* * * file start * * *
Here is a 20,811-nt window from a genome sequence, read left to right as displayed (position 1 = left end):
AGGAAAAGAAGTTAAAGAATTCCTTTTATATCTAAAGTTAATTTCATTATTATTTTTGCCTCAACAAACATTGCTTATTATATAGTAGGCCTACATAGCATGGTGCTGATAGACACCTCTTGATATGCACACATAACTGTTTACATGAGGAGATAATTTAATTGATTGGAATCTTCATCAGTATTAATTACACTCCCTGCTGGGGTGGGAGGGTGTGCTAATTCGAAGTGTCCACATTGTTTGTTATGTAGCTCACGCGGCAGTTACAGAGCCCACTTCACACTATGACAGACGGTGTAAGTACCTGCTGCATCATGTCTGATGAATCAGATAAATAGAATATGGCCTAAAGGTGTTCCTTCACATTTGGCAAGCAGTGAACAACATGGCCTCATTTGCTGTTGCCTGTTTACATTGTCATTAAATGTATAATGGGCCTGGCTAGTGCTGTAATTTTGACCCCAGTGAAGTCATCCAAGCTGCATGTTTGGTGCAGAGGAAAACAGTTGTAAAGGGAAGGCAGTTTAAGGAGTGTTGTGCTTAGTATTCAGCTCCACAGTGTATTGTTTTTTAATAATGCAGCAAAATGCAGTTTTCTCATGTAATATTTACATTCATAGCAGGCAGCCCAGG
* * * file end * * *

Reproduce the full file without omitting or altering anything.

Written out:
Here is a 20,811-nt window from a genome sequence, read left to right as displayed (position 1 = left end):
AGGAAAAGAAGTTAAAGAATTCCTTTTATATCTAAAGTTAATTTCATTATTATTTTTGCCTCAACAAACATTGCTTATTATATAGTAGGCCTACATAGCATGGTGCTGATAGACACCTCTTGATATGCACACATAACTGTTTACATGAGGAGATAATTTAATTGATTGGAATCTTCATCAGTATTAATTACACTCCCTGCTGGGGTGGGAGGGTGTGCTAATTCGAAGTGTCCACATTGTTTGTTATGTAGCTCACGCGGCAGTTACAGAGCCCACTTCACACTATGACAGACGGTGTAAGTACCTGCTGCATCATGTCTGATGAATCAGATAAATAGAATATGGCCTAAAGGTGTTCCTTCACATTTGGCAAGCAGTGAACAACATGGCCTCATTTGCTGTTGCCTGTTTACATTGTCATTAAATGTATAATGGGCCTGGCTAGTGCTGTAATTTTGACCCCAGTGAAGTCATCCAAGCTGCATGTTTGGTGCAGAGGAAAACAGTTGTAAAGGGAAGGCAGTTTAAGGAGTGTTGTGCTTAGTATTCAGCTCCACAGTGTATTGTTTTTTAATAATGCAGCAAAATGCAGTTTTCTCATGTAATATTTACATTCATAGCAGGCAGCCCAGG